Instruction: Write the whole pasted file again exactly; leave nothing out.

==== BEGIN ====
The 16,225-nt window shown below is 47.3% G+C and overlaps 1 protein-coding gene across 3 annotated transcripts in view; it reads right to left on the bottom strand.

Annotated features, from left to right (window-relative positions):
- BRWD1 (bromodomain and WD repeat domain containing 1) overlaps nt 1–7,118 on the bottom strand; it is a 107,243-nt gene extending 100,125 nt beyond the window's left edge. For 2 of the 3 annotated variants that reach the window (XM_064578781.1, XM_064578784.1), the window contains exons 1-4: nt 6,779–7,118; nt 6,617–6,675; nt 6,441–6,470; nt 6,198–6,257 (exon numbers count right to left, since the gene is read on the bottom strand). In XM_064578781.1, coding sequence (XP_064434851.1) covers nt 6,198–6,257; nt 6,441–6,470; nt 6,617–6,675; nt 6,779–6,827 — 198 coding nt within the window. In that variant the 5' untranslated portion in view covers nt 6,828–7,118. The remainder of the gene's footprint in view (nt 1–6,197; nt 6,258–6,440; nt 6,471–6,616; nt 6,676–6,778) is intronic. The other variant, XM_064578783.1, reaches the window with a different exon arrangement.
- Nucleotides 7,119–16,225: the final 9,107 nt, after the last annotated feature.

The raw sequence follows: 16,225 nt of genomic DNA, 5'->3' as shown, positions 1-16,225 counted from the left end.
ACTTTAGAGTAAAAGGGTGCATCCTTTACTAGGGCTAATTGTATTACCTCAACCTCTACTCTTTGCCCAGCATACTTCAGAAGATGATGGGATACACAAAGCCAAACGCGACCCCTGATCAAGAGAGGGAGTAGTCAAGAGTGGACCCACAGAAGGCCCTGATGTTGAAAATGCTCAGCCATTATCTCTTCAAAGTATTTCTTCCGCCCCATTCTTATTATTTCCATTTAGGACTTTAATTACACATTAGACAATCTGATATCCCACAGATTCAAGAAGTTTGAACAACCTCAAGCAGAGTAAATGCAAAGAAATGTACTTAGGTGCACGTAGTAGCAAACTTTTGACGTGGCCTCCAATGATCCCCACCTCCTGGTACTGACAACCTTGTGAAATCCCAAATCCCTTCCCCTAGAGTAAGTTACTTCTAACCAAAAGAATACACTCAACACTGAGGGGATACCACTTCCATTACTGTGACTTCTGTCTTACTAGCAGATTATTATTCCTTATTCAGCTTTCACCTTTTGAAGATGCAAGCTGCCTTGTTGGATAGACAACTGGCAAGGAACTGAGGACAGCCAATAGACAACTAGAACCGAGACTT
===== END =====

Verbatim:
The 16,225-nt window shown below is 47.3% G+C and overlaps 1 protein-coding gene across 3 annotated transcripts in view; it reads right to left on the bottom strand.

Annotated features, from left to right (window-relative positions):
- BRWD1 (bromodomain and WD repeat domain containing 1) overlaps nt 1–7,118 on the bottom strand; it is a 107,243-nt gene extending 100,125 nt beyond the window's left edge. For 2 of the 3 annotated variants that reach the window (XM_064578781.1, XM_064578784.1), the window contains exons 1-4: nt 6,779–7,118; nt 6,617–6,675; nt 6,441–6,470; nt 6,198–6,257 (exon numbers count right to left, since the gene is read on the bottom strand). In XM_064578781.1, coding sequence (XP_064434851.1) covers nt 6,198–6,257; nt 6,441–6,470; nt 6,617–6,675; nt 6,779–6,827 — 198 coding nt within the window. In that variant the 5' untranslated portion in view covers nt 6,828–7,118. The remainder of the gene's footprint in view (nt 1–6,197; nt 6,258–6,440; nt 6,471–6,616; nt 6,676–6,778) is intronic. The other variant, XM_064578783.1, reaches the window with a different exon arrangement.
- Nucleotides 7,119–16,225: the final 9,107 nt, after the last annotated feature.

The raw sequence follows: 16,225 nt of genomic DNA, 5'->3' as shown, positions 1-16,225 counted from the left end.
ACTTTAGAGTAAAAGGGTGCATCCTTTACTAGGGCTAATTGTATTACCTCAACCTCTACTCTTTGCCCAGCATACTTCAGAAGATGATGGGATACACAAAGCCAAACGCGACCCCTGATCAAGAGAGGGAGTAGTCAAGAGTGGACCCACAGAAGGCCCTGATGTTGAAAATGCTCAGCCATTATCTCTTCAAAGTATTTCTTCCGCCCCATTCTTATTATTTCCATTTAGGACTTTAATTACACATTAGACAATCTGATATCCCACAGATTCAAGAAGTTTGAACAACCTCAAGCAGAGTAAATGCAAAGAAATGTACTTAGGTGCACGTAGTAGCAAACTTTTGACGTGGCCTCCAATGATCCCCACCTCCTGGTACTGACAACCTTGTGAAATCCCAAATCCCTTCCCCTAGAGTAAGTTACTTCTAACCAAAAGAATACACTCAACACTGAGGGGATACCACTTCCATTACTGTGACTTCTGTCTTACTAGCAGATTATTATTCCTTATTCAGCTTTCACCTTTTGAAGATGCAAGCTGCCTTGTTGGATAGACAACTGGCAAGGAACTGAGGACAGCCAATAGACAACTAGAACCGAGACTT